WHY NOT TRY Eggs make great decorations. Take one raw egg and, with a pin, carefully make a tiny hole at one end and a slightly larger hole at the other. Hold the egg over a bowl or plate and blow through the tiny hole so that the yolk and white spill out and are caught in the bowl. Set aside and use for baking a cake later. Now half fill a separate bowl with water and place on a sheet of newspaper to protect your work surface. Add about a tsp of vinegar and a few drops of food colouring to the water then place the eggshell into the bowl. Leave for about a minute, remove using a tablespoon and leave to dry. Finish by brushing lightly with cooking oil. The finished eggs look lovely displayed in a basket or hung on branches arranged in a large vase.
4 LOOK UP
You don’t need any expensive equipment to explore the sky’s features during both the daytime and at night. The sun, clouds, moon and many constellations can all be seen with the naked eye and tracking their changes through days, weeks, months and a year is yet another way of involving children in the great patterns and cycles of the natural world.
WHY NOT TRY
MAKING YOUR OWN WEATHER FORECASTS Look at the different types of clouds in the sky each morning and evening and see if you can deduce what the weather is likely to be. Cumulus These clouds look like white cotton wool balls. They may produce light showers. Cumulo nimbus The same shape as cumulus but darker and sometimes with a wispy top. These clouds usually produce heavy rain, and sometimes hail, snow or even lightning. Stratus A grey layer of cloud. It usually starts low in the morning as fog and rises to disappear during the day.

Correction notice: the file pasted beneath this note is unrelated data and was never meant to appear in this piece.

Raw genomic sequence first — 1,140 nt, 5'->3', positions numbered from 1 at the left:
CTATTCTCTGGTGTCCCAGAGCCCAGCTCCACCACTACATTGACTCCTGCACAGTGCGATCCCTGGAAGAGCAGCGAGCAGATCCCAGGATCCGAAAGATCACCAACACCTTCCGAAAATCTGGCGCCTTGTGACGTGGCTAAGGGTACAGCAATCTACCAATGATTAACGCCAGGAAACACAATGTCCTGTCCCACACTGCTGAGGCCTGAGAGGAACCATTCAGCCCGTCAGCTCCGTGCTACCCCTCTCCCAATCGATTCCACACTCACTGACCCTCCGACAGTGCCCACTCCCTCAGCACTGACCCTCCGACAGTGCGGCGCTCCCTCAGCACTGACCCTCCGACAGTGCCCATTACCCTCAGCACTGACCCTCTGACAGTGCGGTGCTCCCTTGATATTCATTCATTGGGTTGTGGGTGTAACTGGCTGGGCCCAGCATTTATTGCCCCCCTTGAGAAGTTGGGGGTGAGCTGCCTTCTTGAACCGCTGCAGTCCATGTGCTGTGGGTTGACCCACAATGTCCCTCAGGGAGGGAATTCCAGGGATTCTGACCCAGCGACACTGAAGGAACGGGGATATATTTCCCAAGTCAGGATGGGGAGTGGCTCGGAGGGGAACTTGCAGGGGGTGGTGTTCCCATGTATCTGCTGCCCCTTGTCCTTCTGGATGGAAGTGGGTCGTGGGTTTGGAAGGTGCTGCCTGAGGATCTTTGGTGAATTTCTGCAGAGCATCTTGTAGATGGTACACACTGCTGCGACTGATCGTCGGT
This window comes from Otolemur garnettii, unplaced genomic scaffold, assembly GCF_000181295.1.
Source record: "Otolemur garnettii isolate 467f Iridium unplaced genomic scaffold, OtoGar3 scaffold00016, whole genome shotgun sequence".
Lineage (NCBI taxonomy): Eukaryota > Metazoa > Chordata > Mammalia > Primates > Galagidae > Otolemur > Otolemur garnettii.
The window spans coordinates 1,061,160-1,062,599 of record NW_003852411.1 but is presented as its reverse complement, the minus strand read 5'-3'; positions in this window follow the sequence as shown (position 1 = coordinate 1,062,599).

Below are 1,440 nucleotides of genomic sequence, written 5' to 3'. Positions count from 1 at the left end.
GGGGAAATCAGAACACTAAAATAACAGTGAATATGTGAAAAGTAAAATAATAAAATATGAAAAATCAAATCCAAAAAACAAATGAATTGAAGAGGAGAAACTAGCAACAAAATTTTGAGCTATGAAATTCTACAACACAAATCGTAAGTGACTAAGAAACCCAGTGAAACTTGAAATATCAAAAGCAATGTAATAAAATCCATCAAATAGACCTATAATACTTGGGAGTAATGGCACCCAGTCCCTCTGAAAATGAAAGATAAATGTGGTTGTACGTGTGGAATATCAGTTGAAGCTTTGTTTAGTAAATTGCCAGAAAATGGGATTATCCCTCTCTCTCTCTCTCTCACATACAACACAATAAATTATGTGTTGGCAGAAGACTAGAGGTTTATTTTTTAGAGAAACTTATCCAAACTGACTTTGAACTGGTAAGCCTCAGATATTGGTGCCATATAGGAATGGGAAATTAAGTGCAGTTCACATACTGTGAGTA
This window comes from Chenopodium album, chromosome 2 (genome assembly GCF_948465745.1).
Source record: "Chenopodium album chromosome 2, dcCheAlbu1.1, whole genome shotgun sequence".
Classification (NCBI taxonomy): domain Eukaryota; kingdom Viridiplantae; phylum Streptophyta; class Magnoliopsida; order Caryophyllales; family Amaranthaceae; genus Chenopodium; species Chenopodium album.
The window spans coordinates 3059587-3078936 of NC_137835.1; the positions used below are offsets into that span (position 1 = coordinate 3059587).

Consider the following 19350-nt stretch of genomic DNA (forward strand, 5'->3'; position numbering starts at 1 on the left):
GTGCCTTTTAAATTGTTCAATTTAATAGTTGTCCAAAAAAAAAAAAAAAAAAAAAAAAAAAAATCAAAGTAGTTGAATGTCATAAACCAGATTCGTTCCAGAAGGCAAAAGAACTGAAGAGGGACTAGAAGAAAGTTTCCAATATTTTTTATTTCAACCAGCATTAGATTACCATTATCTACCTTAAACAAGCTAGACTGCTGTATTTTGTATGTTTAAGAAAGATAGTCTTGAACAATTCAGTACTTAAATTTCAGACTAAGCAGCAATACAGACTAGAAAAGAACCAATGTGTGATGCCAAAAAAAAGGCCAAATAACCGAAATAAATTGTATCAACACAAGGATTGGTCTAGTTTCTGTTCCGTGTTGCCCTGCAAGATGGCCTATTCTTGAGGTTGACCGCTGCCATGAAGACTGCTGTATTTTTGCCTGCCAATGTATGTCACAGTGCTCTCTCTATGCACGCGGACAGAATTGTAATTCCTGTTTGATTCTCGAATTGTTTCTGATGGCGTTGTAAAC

STAR HUNTING Look out for these common constellations, visible at different times of the year. Try making a star chart of your sightings each month, using white chalk on black paper, and watch how the constellations move across the sky. Orion (the hunter) is one of the most easily recognisable constellations, with his belt of three bright stars. It is visible from December to April in the northern sky. Ursa Major and Minor (the great bear and the little bear) are visible from March to September in the northern sky as they are chased from their lair, Corena Borealis, and pursued across the heavens by a pack of hunting dogs. Sirius (the dog star) is part of the constellation Canis Major and is the brightest star in the northern sky. The constellations Canis Major and Canis Minor are visible in the northern sky from April to December as they hunt at the feet of Orion, their master. Lepus (the hare) runs at the feet of Orion and is hunted across the sky by the hunter’s dogs, Canis Major and Canis Minor.
MAKING A MOON CHART The moon is visible in phases and takes approximately one month to complete each cycle. Make a sketch of the moon each evening and watch as its silver disc slowly disappears, only to re-emerge again sliver by sliver, returning once more to its full state.
5 GET A TORCH OUT
Many animals, such as foxes, badgers and hedgehogs, sleep during the day, emerging at dusk to scavenge food from dustbins and kerb-sides. Choose a safe route and check during the daytime for footprints, droppings or food sources that might indicate that an animal uses that route at night. Then return to walk the route as the streets begin to get dark. It might take a few tries before you make an actual sighting, but animals tend to use the same routes at the same times each night, so once you have spotted your nocturnal visitor, you can expect to see her each time you visit the spot. Take care to stay quiet and not disturb the animal.
WHY NOT TRY Most areas, both urban and rural, have their own wildlife groups who offer special evenings when the public can join them. They visit sites where sightings of badgers, foxes or bats are almost guaranteed and are well worth getting involved in. Try contacting your local council, vet or animal sanctuary for more information about wildlife groups near you. See urbanwildlife.org.uk or wildlifetrusts.org.uk